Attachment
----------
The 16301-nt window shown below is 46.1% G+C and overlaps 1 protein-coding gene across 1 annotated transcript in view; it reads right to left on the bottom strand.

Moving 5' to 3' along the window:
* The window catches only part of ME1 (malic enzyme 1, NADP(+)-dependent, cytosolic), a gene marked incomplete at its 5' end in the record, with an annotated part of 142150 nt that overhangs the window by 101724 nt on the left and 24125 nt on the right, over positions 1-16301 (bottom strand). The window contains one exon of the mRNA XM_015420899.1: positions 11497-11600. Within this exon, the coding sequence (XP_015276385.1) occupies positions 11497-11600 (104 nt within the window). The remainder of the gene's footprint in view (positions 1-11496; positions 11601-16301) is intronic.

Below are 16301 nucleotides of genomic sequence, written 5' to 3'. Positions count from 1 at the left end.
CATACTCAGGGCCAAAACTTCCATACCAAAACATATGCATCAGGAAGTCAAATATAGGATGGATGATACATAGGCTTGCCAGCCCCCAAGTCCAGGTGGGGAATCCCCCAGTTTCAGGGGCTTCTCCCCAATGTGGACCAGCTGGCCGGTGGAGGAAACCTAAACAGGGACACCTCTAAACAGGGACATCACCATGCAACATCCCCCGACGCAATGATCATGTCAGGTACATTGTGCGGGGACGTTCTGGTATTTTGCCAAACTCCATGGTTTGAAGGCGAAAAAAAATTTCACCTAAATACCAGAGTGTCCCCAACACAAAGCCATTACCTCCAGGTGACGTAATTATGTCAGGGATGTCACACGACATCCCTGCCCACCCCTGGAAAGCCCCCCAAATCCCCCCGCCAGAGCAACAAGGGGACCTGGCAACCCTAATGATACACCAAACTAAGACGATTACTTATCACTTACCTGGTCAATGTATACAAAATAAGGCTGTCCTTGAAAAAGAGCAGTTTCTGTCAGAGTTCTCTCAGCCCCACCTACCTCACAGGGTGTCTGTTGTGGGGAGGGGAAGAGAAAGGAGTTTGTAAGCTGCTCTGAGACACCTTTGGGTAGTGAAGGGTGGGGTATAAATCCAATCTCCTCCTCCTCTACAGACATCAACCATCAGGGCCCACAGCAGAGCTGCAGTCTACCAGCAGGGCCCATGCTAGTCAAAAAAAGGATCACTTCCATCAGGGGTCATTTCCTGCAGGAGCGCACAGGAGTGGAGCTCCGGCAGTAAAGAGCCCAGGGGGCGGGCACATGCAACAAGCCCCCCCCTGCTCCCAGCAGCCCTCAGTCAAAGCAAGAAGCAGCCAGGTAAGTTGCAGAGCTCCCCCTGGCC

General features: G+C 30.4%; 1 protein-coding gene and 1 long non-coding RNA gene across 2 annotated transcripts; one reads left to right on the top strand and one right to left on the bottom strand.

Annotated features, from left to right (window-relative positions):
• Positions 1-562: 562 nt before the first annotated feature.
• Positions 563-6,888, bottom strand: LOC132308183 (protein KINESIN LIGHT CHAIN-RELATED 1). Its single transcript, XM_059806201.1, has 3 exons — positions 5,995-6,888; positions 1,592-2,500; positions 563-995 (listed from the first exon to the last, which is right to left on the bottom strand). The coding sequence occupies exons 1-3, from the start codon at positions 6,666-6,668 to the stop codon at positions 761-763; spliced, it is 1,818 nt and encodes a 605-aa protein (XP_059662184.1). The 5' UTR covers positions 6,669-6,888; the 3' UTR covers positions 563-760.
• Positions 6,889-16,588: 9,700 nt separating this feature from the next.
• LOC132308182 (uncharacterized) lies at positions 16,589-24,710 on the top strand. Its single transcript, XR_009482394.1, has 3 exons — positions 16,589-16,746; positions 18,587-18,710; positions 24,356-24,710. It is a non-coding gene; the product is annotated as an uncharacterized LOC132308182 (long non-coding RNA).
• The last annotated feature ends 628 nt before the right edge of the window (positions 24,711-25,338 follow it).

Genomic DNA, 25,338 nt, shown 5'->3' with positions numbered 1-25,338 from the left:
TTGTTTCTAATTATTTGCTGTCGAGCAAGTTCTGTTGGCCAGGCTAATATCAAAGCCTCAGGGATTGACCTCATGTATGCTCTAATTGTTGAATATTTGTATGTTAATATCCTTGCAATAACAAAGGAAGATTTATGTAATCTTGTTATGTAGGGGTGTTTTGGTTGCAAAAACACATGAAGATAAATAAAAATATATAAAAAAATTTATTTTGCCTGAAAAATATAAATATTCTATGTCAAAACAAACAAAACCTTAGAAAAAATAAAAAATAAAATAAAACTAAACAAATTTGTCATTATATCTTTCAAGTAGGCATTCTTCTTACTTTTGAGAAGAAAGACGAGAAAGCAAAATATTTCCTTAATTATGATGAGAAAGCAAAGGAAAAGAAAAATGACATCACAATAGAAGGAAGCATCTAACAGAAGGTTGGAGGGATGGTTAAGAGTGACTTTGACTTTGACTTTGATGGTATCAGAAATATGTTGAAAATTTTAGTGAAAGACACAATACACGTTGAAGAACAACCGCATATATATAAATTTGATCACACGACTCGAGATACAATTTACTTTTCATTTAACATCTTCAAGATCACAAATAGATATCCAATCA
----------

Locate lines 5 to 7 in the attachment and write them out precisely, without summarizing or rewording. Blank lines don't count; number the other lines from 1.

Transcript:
CATACTCAGGGCCAAAACTTCCATACCAAAACATATGCATCAGGAAGTCAAATATAGGATGGATGATACATAGGCTTGCCAGCCCCCAAGTCCAGGTGGGGAATCCCCCAGTTTCAGGGGCTTCTCCCCAATGTGGACCAGCTGGCCGGTGGAGGAAACCTAAACAGGGACACCTCTAAACAGGGACATCACCATGCAACATCCCCCGACGCAATGATCATGTCAGGTACATTGTGCGGGGACGTTCTGGTATTTTGCCAAACTCCATGGTTTGAAGGCGAAAAAAAATTTCACCTAAATACCAGAGTGTCCCCAACACAAAGCCATTACCTCCAGGTGACGTAATTATGTCAGGGATGTCACACGACATCCCTGCCCACCCCTGGAAAGCCCCCCAAATCCCCCCGCCAGAGCAACAAGGGGACCTGGCAACCCTAATGATACACCAAACTAAGACGATTACTTATCACTTACCTGGTCAATGTATACAAAATAAGGCTGTCCTTGAAAAAGAGCAGTTTCTGTCAGAGTTCTCTCAGCCCCACCTACCTCACAGGGTGTCTGTTGTGGGGAGGGGAAGAGAAAGGAGTTTGTAAGCTGCTCTGAGACACCTTTGGGTAGTGAAGGGTGGGGTATAAATCCAATCTCCTCCTCCTCTACAGACATCAACCATCAGGGCCCACAGCAGAGCTGCAGTCTACCAGCAGGGCCCATGCTAGTCAAAAAAAGGATCACTTCCATCAGGGGTCATTTCCTGCAGGAGCGCACAGGAGTGGAGCTCCGGCAGTAAAGAGCCCAGGGGGCGGGCACATGCAACAAGCCCCCCCCTGCTCCCAGCAGCCCTCAGTCAAAGCAAGAAGCAGCCAGGTAAGTTGCAGAGCTCCCCCTGGCC

General features: G+C 30.4%; 1 protein-coding gene and 1 long non-coding RNA gene across 2 annotated transcripts; one reads left to right on the top strand and one right to left on the bottom strand.

Annotated features, from left to right (window-relative positions):